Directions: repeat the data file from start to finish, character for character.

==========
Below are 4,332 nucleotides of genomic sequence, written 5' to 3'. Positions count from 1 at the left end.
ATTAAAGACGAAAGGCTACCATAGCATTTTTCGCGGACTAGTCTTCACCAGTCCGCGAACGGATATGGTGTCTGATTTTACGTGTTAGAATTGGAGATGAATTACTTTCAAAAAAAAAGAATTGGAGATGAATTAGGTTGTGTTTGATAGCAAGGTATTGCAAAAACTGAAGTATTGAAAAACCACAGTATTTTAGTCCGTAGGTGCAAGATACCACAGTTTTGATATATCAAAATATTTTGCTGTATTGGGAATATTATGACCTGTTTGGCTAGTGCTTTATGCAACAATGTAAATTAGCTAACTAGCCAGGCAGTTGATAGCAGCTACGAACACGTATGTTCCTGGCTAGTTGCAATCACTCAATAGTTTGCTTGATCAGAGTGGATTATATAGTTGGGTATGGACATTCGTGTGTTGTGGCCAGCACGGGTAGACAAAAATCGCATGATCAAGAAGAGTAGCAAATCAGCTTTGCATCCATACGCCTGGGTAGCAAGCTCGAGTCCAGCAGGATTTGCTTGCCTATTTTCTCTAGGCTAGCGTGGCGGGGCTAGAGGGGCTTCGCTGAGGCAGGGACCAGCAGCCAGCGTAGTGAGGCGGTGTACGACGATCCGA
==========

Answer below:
Below are 4,332 nucleotides of genomic sequence, written 5' to 3'. Positions count from 1 at the left end.
ATTAAAGACGAAAGGCTACCATAGCATTTTTCGCGGACTAGTCTTCACCAGTCCGCGAACGGATATGGTGTCTGATTTTACGTGTTAGAATTGGAGATGAATTACTTTCAAAAAAAAAGAATTGGAGATGAATTAGGTTGTGTTTGATAGCAAGGTATTGCAAAAACTGAAGTATTGAAAAACCACAGTATTTTAGTCCGTAGGTGCAAGATACCACAGTTTTGATATATCAAAATATTTTGCTGTATTGGGAATATTATGACCTGTTTGGCTAGTGCTTTATGCAACAATGTAAATTAGCTAACTAGCCAGGCAGTTGATAGCAGCTACGAACACGTATGTTCCTGGCTAGTTGCAATCACTCAATAGTTTGCTTGATCAGAGTGGATTATATAGTTGGGTATGGACATTCGTGTGTTGTGGCCAGCACGGGTAGACAAAAATCGCATGATCAAGAAGAGTAGCAAATCAGCTTTGCATCCATACGCCTGGGTAGCAAGCTCGAGTCCAGCAGGATTTGCTTGCCTATTTTCTCTAGGCTAGCGTGGCGGGGCTAGAGGGGCTTCGCTGAGGCAGGGACCAGCAGCCAGCGTAGTGAGGCGGTGTACGACGATCCGA